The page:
The Southwestern Historical Quarterly, Volume 84, July 1980 - April, 1981 Page: 371
ganized the American Liberty League to fight the centralization of
government under the New Deal.
Logically, clearly, and equitably, Kyvig deals with people and
events; and he draws reasonable conclusions from fresh evidence. His
book will not satisfy those who yearn for statistical analysis, nor will it
be the last word on repeal. Much research remains to be done at state
and local levels, but Kyvig's contribution is the best work on the sub-
ject so far and a very fine addition to the literature on prohibition.
Lamar University PAUL E. ISAAC
The Alcoholic Republic: An American Tradition. By W. J. Rora-
baugh. (New York: Oxford University Press, 1979- Pp. 302. Illus-
trations, appendices, bibliographic note, index. $14.95.)
W. J. Rorabaugh reconstructs a valuable segment of American so-
cial history, from brief consideration of colonial and European roots
through prodigiously detailed data on the manufacture and consump-
tion of alcohol in the early republic, 1790-1840. After examining the
economic and political bases for the great switch from rum to whiskey,
Rorabaugh explains the technologies of distilling unmarketable sur-
plus corn into the veritable sea of whiskey on which this nation sloshed
westward. Alcohol's destructive impact upon the aborigines is axiom-
atic in American history; but it is instructive-often astonishing-to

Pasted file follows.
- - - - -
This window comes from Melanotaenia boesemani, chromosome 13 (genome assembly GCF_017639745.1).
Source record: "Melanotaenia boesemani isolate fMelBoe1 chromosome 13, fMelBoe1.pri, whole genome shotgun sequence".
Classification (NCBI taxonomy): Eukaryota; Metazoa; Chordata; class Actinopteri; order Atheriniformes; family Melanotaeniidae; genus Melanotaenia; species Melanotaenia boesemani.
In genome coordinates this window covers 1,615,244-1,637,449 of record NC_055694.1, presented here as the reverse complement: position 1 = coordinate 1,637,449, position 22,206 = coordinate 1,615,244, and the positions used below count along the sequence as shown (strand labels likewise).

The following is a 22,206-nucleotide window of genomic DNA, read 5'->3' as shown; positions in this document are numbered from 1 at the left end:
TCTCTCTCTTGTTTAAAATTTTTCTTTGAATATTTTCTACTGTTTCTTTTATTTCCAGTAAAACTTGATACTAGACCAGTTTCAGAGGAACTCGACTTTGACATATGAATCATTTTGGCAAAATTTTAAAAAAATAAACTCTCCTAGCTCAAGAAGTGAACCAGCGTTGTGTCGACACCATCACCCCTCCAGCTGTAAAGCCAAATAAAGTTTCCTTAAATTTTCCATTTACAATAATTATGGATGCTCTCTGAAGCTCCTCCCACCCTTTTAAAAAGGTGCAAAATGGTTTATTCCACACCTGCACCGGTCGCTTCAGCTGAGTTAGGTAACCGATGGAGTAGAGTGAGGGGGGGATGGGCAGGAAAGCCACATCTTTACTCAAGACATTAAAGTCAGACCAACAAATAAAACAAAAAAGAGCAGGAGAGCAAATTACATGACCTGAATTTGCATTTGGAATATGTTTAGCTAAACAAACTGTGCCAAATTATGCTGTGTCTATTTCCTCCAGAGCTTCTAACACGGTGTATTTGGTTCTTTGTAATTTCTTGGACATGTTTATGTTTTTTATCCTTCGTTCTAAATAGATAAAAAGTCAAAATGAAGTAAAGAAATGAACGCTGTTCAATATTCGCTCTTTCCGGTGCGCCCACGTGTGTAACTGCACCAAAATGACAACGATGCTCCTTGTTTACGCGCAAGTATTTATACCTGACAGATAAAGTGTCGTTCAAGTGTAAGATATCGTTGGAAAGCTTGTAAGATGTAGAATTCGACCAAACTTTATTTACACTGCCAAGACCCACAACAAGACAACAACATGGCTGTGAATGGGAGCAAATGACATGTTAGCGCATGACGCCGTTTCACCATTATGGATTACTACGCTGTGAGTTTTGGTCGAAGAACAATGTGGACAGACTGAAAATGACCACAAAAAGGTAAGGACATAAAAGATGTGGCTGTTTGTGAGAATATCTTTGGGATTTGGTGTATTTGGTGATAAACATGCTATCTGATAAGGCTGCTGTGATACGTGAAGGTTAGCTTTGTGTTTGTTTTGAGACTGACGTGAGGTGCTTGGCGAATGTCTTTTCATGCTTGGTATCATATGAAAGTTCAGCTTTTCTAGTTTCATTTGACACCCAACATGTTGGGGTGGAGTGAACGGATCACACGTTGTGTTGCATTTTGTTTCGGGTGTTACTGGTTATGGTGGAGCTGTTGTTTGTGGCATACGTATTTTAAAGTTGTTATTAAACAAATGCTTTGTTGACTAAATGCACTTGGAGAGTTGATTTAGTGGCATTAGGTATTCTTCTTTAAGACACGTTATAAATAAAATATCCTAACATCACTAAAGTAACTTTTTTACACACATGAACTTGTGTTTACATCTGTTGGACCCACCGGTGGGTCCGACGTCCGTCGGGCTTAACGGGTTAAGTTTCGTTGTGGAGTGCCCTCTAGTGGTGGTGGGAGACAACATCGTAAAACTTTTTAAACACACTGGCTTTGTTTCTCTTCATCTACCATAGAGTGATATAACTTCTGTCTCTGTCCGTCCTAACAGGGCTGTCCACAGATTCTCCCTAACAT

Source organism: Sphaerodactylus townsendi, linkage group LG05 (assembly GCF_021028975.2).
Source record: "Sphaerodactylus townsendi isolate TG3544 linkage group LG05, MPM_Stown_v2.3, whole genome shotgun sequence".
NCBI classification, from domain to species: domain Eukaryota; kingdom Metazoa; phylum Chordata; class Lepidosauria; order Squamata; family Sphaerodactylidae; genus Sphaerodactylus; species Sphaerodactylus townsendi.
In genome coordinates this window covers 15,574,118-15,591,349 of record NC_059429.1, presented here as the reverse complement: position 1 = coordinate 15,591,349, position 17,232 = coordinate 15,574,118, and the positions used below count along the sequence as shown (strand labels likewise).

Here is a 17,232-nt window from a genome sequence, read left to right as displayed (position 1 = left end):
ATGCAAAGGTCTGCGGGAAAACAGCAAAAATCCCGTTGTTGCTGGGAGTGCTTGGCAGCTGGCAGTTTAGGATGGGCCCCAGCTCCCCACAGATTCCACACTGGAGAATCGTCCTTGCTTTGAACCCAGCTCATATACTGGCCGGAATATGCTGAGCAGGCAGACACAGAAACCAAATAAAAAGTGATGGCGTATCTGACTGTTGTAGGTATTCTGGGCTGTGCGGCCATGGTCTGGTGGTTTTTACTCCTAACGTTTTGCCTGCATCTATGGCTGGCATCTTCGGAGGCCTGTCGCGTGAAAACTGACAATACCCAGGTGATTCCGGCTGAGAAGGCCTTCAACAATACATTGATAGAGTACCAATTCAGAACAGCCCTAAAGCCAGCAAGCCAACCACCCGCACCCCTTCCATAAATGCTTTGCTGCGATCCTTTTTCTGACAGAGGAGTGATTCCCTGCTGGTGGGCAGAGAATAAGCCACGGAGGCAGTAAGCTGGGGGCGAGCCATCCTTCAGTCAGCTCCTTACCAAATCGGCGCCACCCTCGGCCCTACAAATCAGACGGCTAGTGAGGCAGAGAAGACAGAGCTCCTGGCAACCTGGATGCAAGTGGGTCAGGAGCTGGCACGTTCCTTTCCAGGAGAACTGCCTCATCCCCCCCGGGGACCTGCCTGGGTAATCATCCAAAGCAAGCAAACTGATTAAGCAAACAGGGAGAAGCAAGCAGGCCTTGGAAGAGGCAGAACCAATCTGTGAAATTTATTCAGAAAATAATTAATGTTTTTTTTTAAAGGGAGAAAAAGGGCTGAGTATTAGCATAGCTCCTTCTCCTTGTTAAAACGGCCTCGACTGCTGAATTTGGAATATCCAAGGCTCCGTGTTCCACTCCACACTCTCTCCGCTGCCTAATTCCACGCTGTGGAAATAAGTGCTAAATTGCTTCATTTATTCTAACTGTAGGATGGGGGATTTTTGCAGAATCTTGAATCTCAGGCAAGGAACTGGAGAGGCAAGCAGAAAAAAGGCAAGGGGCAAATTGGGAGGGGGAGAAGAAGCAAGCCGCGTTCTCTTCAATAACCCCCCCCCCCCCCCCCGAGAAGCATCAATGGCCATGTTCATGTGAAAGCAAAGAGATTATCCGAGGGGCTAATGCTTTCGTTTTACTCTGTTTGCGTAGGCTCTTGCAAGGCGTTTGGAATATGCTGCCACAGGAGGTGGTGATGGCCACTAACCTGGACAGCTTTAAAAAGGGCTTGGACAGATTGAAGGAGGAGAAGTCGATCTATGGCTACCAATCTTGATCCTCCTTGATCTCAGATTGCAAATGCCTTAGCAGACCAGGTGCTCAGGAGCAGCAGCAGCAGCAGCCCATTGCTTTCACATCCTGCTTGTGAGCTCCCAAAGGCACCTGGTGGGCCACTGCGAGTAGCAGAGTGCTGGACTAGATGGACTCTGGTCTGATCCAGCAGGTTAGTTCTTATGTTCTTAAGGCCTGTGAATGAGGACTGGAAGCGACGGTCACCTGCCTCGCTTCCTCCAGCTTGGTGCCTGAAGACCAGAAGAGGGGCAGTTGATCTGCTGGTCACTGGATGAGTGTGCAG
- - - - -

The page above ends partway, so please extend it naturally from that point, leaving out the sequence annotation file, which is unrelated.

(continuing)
examine the pervasive patterns of alcohol abuse in the conquering
society, barring neither age nor sex, and the grim social consequences
which ultimately sparked temperance reforms. Thoughtful southwest-
erners will surely ponder this facet of the behavioral patterns which
Anglos brought to the famous "clash of cultures" on this borderland
frontier. Rorabaugh's cross-cultural comparisons are regrettably short
of data from Hispanic frontiers: Texan scholars could usefully fill that
Rorabaugh achieves his solid historical results in, four chapters (22u
pages)-the stuff of a meaty, well-written article or two. Perhaps under
unfortunate pressure to puff his dissertation into the obligatory book,
he then wanders through three chapters of speculative "pop" sociology
and psychology, trying to account for early alcohol abuse by projecting
backward more than a century and a half the trendiest attitudes of mid-
twentieth-century Americans. Efforts to assess sources for this regret-
table exercise in presentism are stymied for lack of any list of works
cited. Given footnotes bristling with multiple short citations of obscure
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Texas State Historical Association. The Southwestern Historical Quarterly, Volume 84, July 1980 - April, 1981, periodical, 1980/1981; Austin, Texas. (texashistory.unt.edu/ark:/67531/metapth101225/m1/419/ocr/: accessed October 24, 2016), University of North Texas Libraries, The Portal to Texas History, texashistory.unt.edu; crediting Texas State Historical Association.